From a reader…
I have read much, maybe too much, on the sedevacantists and the SSPX, and previously considered them schismatic. Given the state of the Church hierarchy and problems with the various translations of the 1994 Catechism, one edition which did apparently teach error on homosexuality, how can we be sure that they are not the remnant?
For those who don’t know, “Sedevacantists” (from the Latin for “empty chair/see”) think that right now there is not legitimate Pope and that the See of Peter is empty. Priests of the SSPX are not, by their official position at least, sedevacantists. There may be some crypto- or not-so-crypto-sedevacantism in the SSPX but the official position of the SSPX is that Pope Francis is Pope and they include his name in the Canon. Since the SSPX is by priestly society, I’ll leave aside lay people who might follow them.
The great 20th century author G. K. Chesterton wrote in Orthodoxy,
“People have fallen into a foolish habit of speaking of orthodoxy as something heavy, humdrum, and safe. There was never anything so perilous or so exciting as orthodoxy. It was sanity; and to be sane is more dramatic than to be mad.”
Following the path of orthodoxy means avoiding the ditches that yawn on the left as well as on the right. My old, late, pastor, Msgr. Schuler used to say, you can go into the ditch on either side of the road.
That razor-fine blade of truth which we have to tread at times cuts through the jungles of doubt and error.
It is the narrow path which Our Lord spoke of.
In clinging to the Truth, we find great assurance in Our Lord’s promise that He will always remain with His Church. The Holy Spirit continues to (and always will) protect the Church from error.
“But Father! But Father!”, some of you will say, “That’s all very grand, but what do we do here on the ground? There are radical divisions in the Church! Instead of being the beacon of light, truth, and clarity that Christ wants her to be, we are in a morass of confusion and contradictions?”
It has ever been thus in the history of the Church.
Imagine the difficulty of a good and faithful Catholic, in the 14th and 15th centuries, when three men appeared to have legitimate claim to the Papacy. Whom was one to believe?
Good men and women made different choices. For example, St. Vincent Ferrer, a brilliant man of great faith, a Dominican, followed the antipopes Clement VII (Robert of Geneva – the first antipope of the Western Schism) and Benedict XIII (Pedro Martínez de Luna y Pérez de Gotor). On the other hand, St. Catherine of Siena, also a Dominican, followed Pope Urban VI. Both St. Vincent and St. Catherine are great saints.
In time, Our Lord – having allowed us to screw things up – eventually guided things back to where they needed to be.
In regard to the papacy, at least, our times, while difficult, are not as murky as those days. There is no rival to Pope Francis with even the slightest whiff of legitimacy. Those who claim that the See of Peter is vacant are hard pressed to explain just how that happened. Benedict XVI’s abdication was definitive.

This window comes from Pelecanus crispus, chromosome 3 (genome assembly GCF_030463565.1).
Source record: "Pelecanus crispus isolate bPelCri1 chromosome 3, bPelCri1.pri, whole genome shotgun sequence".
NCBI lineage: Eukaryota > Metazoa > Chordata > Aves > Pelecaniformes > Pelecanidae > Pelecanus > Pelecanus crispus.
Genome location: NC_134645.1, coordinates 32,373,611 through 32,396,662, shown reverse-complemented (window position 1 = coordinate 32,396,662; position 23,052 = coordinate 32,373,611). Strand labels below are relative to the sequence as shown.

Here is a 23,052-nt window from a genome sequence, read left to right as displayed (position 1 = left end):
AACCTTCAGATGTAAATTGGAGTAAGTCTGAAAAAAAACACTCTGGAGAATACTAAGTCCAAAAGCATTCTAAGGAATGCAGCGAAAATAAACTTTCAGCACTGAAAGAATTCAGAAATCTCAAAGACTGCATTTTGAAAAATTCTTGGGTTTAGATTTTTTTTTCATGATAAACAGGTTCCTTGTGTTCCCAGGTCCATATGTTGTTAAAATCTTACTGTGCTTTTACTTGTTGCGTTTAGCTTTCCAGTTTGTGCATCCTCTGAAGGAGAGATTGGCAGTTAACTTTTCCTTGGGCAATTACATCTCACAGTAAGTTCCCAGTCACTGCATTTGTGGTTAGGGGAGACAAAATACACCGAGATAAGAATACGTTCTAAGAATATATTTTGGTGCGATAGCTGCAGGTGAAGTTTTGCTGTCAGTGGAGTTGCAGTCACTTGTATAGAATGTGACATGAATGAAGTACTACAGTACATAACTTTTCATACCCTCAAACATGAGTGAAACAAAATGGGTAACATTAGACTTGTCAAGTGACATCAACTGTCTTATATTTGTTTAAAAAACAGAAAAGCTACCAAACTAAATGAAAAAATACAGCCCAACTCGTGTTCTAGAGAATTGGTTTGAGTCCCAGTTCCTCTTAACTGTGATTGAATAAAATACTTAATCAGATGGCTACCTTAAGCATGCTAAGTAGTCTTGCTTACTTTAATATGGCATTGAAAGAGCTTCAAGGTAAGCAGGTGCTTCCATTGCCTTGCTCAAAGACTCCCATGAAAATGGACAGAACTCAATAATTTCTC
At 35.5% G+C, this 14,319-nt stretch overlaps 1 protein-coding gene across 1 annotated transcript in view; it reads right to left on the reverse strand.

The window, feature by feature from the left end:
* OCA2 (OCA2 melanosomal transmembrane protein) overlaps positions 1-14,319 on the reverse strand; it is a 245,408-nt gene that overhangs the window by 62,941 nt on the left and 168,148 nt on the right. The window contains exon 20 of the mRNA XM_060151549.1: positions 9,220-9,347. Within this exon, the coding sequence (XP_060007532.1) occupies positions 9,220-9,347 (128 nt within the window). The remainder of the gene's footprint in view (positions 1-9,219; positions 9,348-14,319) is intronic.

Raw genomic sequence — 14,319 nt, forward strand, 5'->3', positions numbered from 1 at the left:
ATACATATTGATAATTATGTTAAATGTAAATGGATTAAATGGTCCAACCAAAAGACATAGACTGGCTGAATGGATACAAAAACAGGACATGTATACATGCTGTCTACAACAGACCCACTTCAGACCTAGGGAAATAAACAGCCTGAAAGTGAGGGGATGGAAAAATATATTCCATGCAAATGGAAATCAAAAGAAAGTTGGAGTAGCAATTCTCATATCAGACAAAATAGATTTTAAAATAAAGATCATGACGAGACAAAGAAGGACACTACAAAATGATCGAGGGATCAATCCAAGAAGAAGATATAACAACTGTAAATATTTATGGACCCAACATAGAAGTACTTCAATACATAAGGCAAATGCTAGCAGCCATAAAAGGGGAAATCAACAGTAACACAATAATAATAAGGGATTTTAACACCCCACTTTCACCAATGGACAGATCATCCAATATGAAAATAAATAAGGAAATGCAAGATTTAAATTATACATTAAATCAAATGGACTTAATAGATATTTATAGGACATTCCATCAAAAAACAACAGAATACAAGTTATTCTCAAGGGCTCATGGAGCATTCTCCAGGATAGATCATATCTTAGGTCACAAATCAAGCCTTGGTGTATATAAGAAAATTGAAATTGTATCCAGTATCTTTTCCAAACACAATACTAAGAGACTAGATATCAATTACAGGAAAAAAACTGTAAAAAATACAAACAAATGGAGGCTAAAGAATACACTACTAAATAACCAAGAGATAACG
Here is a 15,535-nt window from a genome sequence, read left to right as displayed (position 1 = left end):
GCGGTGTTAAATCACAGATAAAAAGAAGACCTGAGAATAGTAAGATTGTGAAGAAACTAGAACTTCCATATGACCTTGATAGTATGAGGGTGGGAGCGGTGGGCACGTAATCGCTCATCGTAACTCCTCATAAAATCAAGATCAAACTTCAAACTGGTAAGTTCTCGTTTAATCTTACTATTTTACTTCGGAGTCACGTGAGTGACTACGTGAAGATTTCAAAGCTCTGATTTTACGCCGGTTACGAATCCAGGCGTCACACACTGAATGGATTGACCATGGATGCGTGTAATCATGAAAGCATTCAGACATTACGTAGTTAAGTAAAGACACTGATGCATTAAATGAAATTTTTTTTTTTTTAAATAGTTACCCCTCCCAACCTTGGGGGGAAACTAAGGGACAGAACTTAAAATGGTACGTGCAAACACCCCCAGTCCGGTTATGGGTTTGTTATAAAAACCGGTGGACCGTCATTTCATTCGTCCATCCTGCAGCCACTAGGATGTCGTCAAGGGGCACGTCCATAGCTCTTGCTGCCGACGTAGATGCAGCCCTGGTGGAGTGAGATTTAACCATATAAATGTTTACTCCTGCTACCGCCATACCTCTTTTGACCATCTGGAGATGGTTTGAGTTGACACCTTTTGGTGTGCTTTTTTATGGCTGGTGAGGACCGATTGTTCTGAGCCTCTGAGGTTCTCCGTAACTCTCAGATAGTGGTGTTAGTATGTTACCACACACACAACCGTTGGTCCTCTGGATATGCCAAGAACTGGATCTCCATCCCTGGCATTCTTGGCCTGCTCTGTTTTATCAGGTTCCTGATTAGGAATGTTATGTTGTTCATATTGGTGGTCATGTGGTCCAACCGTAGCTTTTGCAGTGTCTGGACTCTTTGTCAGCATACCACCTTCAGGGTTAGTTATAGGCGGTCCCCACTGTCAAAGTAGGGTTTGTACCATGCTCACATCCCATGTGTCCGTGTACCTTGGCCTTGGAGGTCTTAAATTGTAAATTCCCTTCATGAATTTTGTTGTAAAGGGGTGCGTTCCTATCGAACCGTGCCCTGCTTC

The sedevacantist train of thought goes down deep dark caverns of ever-more bizarre conspiracy theories. None have provided clear claimants or, were the See of Peter to be empty, a rational explanation of how legitimacy could be restored to some future claimant.
There are, of course, good people who follow unreasonable claims and theories. In the words of the immortal Gracie Allen, people are funnier than anyone.
To riff on an oldie but goodie, all along the watchtower there’s too much confusion…. But we can get some relief in the fact that we have the person of the Vicar of Christ as the visible figure of unity for the Church. We might not like everything Pope Francis does. We might not understand some of the things he says. But, we have a Pope and that’s a relief. To riff on a different kind of oldie but goodie, as for me and my house, we will follow the Bishop of Rome.
I get a lot of email from people who are confused today because of what Pope Francis does or doesn’t do, or how he does it or what he says and, at the same time doesn’t say, etc. etc. etc. I have to respond thusly: Popes come and go… legitimate Popes, that is. One day God will close the parenthesis of Pope Francis.
Each pontificate is a parenthesis in the Church’s history and the Lord’s plan. As the Romans say, “Morto un Papa se ne fa un altro… When a Pope dies, ya’ make another.” They are not just carbon copies of each other. Some parentheses are long, some short, some important, some not. When we can’t understand what on earth is going on with some Pope or other, our confidence that the Lord will not forsake his Church and that Peter’s office will remain intact until The End is our dependable way outta the confusion that comes with each succeeding trial.
Be faithful and persevere and, perhaps for the sake of peace of mind, stop paying attention to every little thing Pope Francis does. Pray for him instead, a poor human being in a monumentally difficult job. When tempted to frustration and despair by media reports, read the Catechism of the Catholic Church or the Roman Catechism. You can even gain indulgences by reading Scripture for half an hour. Recite the Rosary. Make the Way of the Cross. …
I think you get my drift.